From the 16 June 2006 New
York Outdoor News
FISHING THE SLOP: BUCKETMOUTHS IN THE SALAD
As the summer progresses and the waters warm, many smaller ponds and some shallow lakeshores across New York become choked by thick weeds. Floating mats of green slop cover many a body of water, making the waters unappealing to the eye and a turn-off to most anglers.
These weedbeds should not be looked at with such disdain. They offer some of the most fantastic largemouth bass fishing around and are at once productive and exciting.
The Biology of Weedbeds
Largemouth bass are attracted to slop for a variety of reasons. First and foremost, the biomass supported by these weeds are what bring in the bass. The incredible volume of plant life on the water’s surface and below it attract the entire aquatic food chain. Slop brings in the most microscopic of organisms which consume the plants and are then consumed by insects and small fish which are then consumed by larger fish which ultimately are consumed by bass. Mats of slop are thriving environments with bass as the king.
Bass also choose slop as homes based upon heat. Slop typically grows in the shallowest and warmest of waters, which bass prefer. Bucketmouths are said to desire temperatures in the range of 76 to 87 degrees, which in New York can only be achieved in the shallowest of waters.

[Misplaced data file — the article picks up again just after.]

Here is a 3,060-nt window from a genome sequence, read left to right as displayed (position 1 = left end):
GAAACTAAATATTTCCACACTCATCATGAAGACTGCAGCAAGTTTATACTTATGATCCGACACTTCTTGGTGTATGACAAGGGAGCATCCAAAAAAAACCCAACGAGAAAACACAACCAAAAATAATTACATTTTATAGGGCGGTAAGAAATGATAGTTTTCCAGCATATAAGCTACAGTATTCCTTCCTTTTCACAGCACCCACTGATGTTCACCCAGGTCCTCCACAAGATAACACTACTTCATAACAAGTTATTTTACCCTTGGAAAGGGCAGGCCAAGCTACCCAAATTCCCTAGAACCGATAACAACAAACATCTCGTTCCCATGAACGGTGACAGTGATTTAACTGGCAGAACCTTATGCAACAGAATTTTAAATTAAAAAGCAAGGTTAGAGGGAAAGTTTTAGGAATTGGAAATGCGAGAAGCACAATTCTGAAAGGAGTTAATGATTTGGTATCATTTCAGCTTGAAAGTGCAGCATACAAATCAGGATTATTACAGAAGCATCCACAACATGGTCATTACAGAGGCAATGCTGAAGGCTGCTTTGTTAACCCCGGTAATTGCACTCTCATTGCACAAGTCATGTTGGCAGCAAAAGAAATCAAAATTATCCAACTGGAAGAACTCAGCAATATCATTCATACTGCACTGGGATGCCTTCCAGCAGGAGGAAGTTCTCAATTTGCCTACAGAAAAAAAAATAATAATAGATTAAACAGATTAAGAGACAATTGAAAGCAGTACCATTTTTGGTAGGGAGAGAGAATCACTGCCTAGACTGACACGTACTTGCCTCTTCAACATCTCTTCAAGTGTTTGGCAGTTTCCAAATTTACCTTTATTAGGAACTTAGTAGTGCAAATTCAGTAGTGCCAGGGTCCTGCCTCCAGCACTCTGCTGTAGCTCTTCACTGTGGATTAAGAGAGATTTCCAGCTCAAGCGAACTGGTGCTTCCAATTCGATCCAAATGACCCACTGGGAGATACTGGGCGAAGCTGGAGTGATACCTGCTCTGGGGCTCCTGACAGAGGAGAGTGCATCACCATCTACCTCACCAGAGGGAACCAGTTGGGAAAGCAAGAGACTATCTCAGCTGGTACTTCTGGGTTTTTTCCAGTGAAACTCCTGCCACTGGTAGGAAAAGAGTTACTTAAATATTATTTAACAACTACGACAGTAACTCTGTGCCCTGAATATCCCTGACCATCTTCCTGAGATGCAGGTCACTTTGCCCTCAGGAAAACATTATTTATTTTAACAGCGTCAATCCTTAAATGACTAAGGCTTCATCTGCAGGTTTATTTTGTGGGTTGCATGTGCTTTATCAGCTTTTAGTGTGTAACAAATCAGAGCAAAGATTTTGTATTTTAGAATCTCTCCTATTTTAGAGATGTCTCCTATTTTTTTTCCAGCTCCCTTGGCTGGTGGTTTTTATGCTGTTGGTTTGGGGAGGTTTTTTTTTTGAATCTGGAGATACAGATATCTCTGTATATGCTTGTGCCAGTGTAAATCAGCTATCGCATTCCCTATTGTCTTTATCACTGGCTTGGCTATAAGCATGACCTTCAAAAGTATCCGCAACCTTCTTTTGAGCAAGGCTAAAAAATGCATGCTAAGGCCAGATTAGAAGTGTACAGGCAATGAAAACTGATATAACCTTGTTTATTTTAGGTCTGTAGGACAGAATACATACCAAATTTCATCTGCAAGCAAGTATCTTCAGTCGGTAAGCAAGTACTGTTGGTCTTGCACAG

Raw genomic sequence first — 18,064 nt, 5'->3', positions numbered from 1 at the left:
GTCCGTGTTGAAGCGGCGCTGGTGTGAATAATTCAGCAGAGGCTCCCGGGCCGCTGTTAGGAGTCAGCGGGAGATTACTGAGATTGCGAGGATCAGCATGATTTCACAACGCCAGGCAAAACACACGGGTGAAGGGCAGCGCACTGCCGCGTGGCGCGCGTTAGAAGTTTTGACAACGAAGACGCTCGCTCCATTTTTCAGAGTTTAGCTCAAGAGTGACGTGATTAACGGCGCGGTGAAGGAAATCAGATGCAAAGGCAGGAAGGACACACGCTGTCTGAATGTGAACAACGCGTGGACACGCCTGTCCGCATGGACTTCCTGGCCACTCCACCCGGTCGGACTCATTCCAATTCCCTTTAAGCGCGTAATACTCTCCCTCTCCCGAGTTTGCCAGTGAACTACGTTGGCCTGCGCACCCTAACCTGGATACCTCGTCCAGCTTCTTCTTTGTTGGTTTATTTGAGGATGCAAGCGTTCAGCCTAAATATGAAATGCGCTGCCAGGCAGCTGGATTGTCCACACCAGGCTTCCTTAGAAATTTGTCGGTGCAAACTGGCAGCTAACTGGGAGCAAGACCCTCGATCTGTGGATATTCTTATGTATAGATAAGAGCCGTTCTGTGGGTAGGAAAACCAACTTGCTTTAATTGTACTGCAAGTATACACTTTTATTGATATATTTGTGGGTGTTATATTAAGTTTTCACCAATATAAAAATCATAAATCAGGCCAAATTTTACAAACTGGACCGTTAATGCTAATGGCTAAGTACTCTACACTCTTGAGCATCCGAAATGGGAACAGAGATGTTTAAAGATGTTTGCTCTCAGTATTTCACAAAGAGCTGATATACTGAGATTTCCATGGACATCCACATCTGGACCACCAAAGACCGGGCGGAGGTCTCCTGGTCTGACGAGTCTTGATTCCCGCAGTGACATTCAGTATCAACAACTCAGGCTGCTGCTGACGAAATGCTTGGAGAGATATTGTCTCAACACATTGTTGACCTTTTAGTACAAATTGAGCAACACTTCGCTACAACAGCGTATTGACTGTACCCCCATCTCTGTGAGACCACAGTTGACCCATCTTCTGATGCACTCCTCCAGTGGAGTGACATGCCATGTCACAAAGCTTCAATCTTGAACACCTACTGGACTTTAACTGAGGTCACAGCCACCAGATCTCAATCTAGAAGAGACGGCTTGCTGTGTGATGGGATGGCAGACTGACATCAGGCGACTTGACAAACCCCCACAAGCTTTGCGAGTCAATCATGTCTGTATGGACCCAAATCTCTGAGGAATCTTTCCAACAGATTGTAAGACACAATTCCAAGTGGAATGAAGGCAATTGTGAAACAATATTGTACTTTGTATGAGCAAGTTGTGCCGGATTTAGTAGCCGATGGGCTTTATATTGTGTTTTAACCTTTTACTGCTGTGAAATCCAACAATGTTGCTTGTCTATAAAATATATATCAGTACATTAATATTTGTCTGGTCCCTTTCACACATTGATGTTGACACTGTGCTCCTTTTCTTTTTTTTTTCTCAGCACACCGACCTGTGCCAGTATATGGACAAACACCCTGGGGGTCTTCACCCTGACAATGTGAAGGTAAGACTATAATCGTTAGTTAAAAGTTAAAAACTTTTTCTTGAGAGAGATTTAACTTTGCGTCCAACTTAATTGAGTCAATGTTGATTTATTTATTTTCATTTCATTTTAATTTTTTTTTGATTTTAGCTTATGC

In a slight contrast to this, the slop also provides much needed cover from the sun. Intense heat and direct sunlight can stress fish, with some biologists citing UV as being as damaging to fish as it is humans. Therefore, during the dog days of summer, the bass take to slop as means to at once get the heat they need while hiding from the sun’s direct rays and also any predators – like a herons or ospreys – that may be scoping out the shallows.
This being said, slop offers you the chance to fish all day long, even on the most intense of summer afternoons when most anglers have called it quits, preferring sunrise and sunset angling pursuits.
Heavy Equipment Required
In most cases, standard bass tackle cannot be used while slop-fishing. It’s too light to handle the stress of hoisting a trophy bass and a few others pounds of weeds along with it. Therefore, you need to think heavy…really heavy.
Many slop anglers use large saltwater-style reels because they can operate the reel as a glorified winch. It offers the power, line retrieval speed and impossibly-tense drag required to horse a fish out of such weedbeds. This reel should be outfitted with heavy line, minimally 14 pound test with 17 to 20 pound line being best.
The pole should be a heavy-action rod, a glorified pool cue, but one with a fast tip that allows for a quick and powerful hook set.
Some great catches can be had with plastic worms rigged texas-style. Use a larger worm, something 6" to 8" in length. This allows you to drag the worm on top of the slop which then moves the slop, triggering airborne bass strikes. Smaller and lighter worms would never allow you to achieve the necessary surface disturbance.